Term Paper: Social Security Since Its Inception

Pages: 5 (1455 words)  ·  Bibliography Sources: 1+  ·  Level: College Senior  ·  Topic: Economics  ·  Buy This Paper


[. . .] Currently, financial analysts advise younger people that they can no longer depend on Social Security benefits for their retirement. Instead, they need to provide for at least half of their retirement income on their own.

Social Security Crisis

While estimates regarding the year vary, most experts agree that the Social Security funds will face a cash deficit in the foreseeable future. The large number of baby boomers who are expected to retire starting 2008 will serve to add large numbers of beneficiaries while removing a significant proportion of workers who currently pay FICA contributions. This problem will be worsened by the decrease in the number of new workers, since most baby boomers had smaller families the generation preceding them. As a result of these two factors, the amount of benefit checks will exceed the amount of FICA contributions to the Social Security trust fund (cited in Ungar).

The government has instituted several measured aimed at averting this impending crisis.

The Bush government's plan to ensure the continued solvency of the Social Security fund involves replacing much of the current system with privatized accounts. The rationale behind this plan is that young people would not have to shoulder the burden of paying for the increasing costs of Social Security, at the expense of saving for their own retirement (Leone).

Critics of privatization charge, however, that these tactics would adversely affect working families who need Social Security benefits now. Furthermore, previous experiences with retirement and privatization shows that privatized pensions often put workers at the risk of abuse and the mercy of unscrupulous corporations.

A privatized pension allows employers to manage the plan's assets, while promising to credit the worker's pensions with a corresponding interest rate. However, employers have often changed this rate, reducing the value of their employees' pensions. For example, when companies like IBM, AT&T and Citibank switched from traditional pensions to cash balance plan, the pensions paid to longtime employees were significantly reduced. Because of the potential for abuse, conversions to cash-balance plans were banned in 1999. The Bush plan for privatization, however, would allow employers to return to such practices, under the guise of augmenting the Social Security trust fund (Leone).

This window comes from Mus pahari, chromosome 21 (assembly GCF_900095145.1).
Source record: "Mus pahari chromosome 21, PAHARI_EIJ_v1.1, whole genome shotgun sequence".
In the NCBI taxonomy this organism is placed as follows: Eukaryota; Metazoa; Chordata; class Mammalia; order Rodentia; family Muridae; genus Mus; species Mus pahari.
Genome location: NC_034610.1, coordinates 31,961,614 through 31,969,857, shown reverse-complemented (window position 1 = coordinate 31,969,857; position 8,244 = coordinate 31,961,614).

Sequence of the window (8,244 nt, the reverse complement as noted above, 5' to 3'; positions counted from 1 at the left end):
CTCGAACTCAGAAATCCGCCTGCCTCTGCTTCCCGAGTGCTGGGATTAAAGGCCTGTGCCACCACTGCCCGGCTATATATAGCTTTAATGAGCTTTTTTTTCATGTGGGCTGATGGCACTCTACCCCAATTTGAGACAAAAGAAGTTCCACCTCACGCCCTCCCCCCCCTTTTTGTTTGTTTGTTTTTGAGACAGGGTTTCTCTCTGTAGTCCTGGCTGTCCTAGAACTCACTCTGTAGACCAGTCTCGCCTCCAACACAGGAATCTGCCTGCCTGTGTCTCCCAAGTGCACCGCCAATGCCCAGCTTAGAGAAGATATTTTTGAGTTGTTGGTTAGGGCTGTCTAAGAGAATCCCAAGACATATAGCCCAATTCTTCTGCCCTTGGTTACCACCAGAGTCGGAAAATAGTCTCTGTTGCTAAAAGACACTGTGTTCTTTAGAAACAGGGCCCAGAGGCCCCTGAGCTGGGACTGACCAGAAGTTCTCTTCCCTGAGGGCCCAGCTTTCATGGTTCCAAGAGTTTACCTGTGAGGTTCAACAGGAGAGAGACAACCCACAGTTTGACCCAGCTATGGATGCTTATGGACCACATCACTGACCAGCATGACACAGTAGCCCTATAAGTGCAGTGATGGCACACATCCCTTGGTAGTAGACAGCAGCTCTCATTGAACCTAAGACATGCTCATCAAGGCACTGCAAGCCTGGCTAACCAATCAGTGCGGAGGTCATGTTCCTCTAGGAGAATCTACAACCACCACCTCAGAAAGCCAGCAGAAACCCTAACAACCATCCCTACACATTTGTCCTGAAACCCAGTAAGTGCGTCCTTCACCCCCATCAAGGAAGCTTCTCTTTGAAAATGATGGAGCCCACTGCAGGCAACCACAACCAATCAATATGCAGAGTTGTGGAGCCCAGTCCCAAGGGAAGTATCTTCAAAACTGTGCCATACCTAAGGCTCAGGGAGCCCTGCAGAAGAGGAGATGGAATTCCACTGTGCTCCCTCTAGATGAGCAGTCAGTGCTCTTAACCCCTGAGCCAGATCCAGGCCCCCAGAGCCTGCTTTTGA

In addition, labor groups such as the AFL-CIO criticized the way this privatization plan particularly hurts workers of color. According to the group, privatization would raise the retirement age further, ensuring that many African-American men, for instance, would not be able to benefit as much due to their shorter life expectancies ("What's wrong with individual investment accounts?").

As an alternative to privatization, many financial experts recommend structural changes, where Social Security could be reformed while keeping individual accounts intact. These include increasing the number of required work history years from the current 35 to 38, taxing Social Security benefits the same way private pensions are taxed and instituting new formulas for computing a lower cost-of-living adjustments (Williamson).

These suggestions, however, stand to shift a greater burden of the Social Security problem to working families who are already economically vulnerable. For example, families who rely on Social Security benefits are usually not as affluent as those who have private pensions. For this reason, many low-income retirees are currently exempt from these taxes.

Other suggestions include increasing the minimum retirement age, increasing the penalties for early retirement and extending coverage to all state and local employees who are currently being covered by other pension plans.

All these structural changes stand to cause negative impacts and hardships on many working families who need disability, medical and other Social Security benefits. Unfortunately, this same group stands to be hardest hit as well when the Social Security fund begins to incur a deficit.

The daunting task of Social Security reform therefore lies in striking a balance between preserving the safety net of social insurance while minimizing the burdens currently faced by many working families across the United States.

Works Cited

Leone, Richard C. "The risky business of retirement." The American Prospect, 14(5): May 2003. ProQuest Database.

Schieber, S.J., and J.B. Shoven. The real deal: The history and future of social security. New Haven: Yale University Press, 1999.

Ungar, Alan B. "Viewpoint: Social Security: It has to be our issue!" Journal of Financial Planning, 16(2): February 2003. ProQuest Database.

What's Wrong with Individual Investment Accounts?" Political Issues. AFL-CIO Website. March… [END OF PREVIEW]

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